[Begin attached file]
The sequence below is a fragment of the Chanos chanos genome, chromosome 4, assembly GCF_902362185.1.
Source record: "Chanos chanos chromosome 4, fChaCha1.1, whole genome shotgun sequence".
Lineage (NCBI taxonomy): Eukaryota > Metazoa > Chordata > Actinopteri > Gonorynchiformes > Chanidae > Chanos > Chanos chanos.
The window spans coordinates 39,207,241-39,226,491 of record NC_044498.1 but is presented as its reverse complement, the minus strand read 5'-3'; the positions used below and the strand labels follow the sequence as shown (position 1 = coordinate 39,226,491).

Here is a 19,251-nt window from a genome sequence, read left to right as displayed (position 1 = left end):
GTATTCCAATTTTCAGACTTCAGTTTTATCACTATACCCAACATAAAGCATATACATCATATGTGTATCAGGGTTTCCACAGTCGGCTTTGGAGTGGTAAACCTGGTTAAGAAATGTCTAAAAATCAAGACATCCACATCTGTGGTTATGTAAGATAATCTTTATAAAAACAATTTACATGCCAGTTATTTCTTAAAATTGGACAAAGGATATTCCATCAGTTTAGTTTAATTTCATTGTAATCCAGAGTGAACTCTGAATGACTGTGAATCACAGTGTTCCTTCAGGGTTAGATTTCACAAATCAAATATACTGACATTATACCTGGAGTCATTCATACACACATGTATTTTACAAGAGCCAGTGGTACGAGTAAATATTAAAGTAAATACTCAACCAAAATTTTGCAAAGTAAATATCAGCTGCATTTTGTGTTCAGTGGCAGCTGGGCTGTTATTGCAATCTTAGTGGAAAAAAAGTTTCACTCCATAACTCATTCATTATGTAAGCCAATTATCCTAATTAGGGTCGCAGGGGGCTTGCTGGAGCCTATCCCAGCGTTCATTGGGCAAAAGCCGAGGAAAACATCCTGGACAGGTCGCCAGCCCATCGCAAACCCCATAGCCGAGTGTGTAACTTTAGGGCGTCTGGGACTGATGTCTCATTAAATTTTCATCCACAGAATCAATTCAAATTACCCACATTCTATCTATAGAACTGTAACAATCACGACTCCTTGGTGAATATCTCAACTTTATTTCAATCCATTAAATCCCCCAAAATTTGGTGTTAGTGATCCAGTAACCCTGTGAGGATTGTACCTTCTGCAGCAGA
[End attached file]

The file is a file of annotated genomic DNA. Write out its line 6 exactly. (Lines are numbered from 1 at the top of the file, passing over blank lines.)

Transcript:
GTATTCCAATTTTCAGACTTCAGTTTTATCACTATACCCAACATAAAGCATATACATCATATGTGTATCAGGGTTTCCACAGTCGGCTTTGGAGTGGTAAACCTGGTTAAGAAATGTCTAAAAATCAAGACATCCACATCTGTGGTTATGTAAGATAATCTTTATAAAAACAATTTACATGCCAGTTATTTCTTAAAATTGGACAAAGGATATTCCATCAGTTTAGTTTAATTTCATTGTAATCCAGAGTGAACTCTGAATGACTGTGAATCACAGTGTTCCTTCAGGGTTAGATTTCACAAATCAAATATACTGACATTATACCTGGAGTCATTCATACACACATGTATTTTACAAGAGCCAGTGGTACGAGTAAATATTAAAGTAAATACTCAACCAAAATTTTGCAAAGTAAATATCAGCTGCATTTTGTGTTCAGTGGCAGCTGGGCTGTTATTGCAATCTTAGTGGAAAAAAAGTTTCACTCCATAACTCATTCATTATGTAAGCCAATTATCCTAATTAGGGTCGCAGGGGGCTTGCTGGAGCCTATCCCAGCGTTCATTGGGCAAAAGCCGAGGAAAACATCCTGGACAGGTCGCCAGCCCATCGCAAACCCCATAGCCGAGTGTGTAACTTTAGGGCGTCTGGGACTGATGTCTCATTAAATTTTCATCCACAGAATCAATTCAAATTACCCACATTCTATCTATAGAACTGTAACAATCACGACTCCTTGGTGAATATCTCAACTTTATTTCAATCCATTAAATCCCCCAAAATTTGGTGTTAGTGATCCAGTAACCCTGTGAGGATTGTACCTTCTGCAGCAGA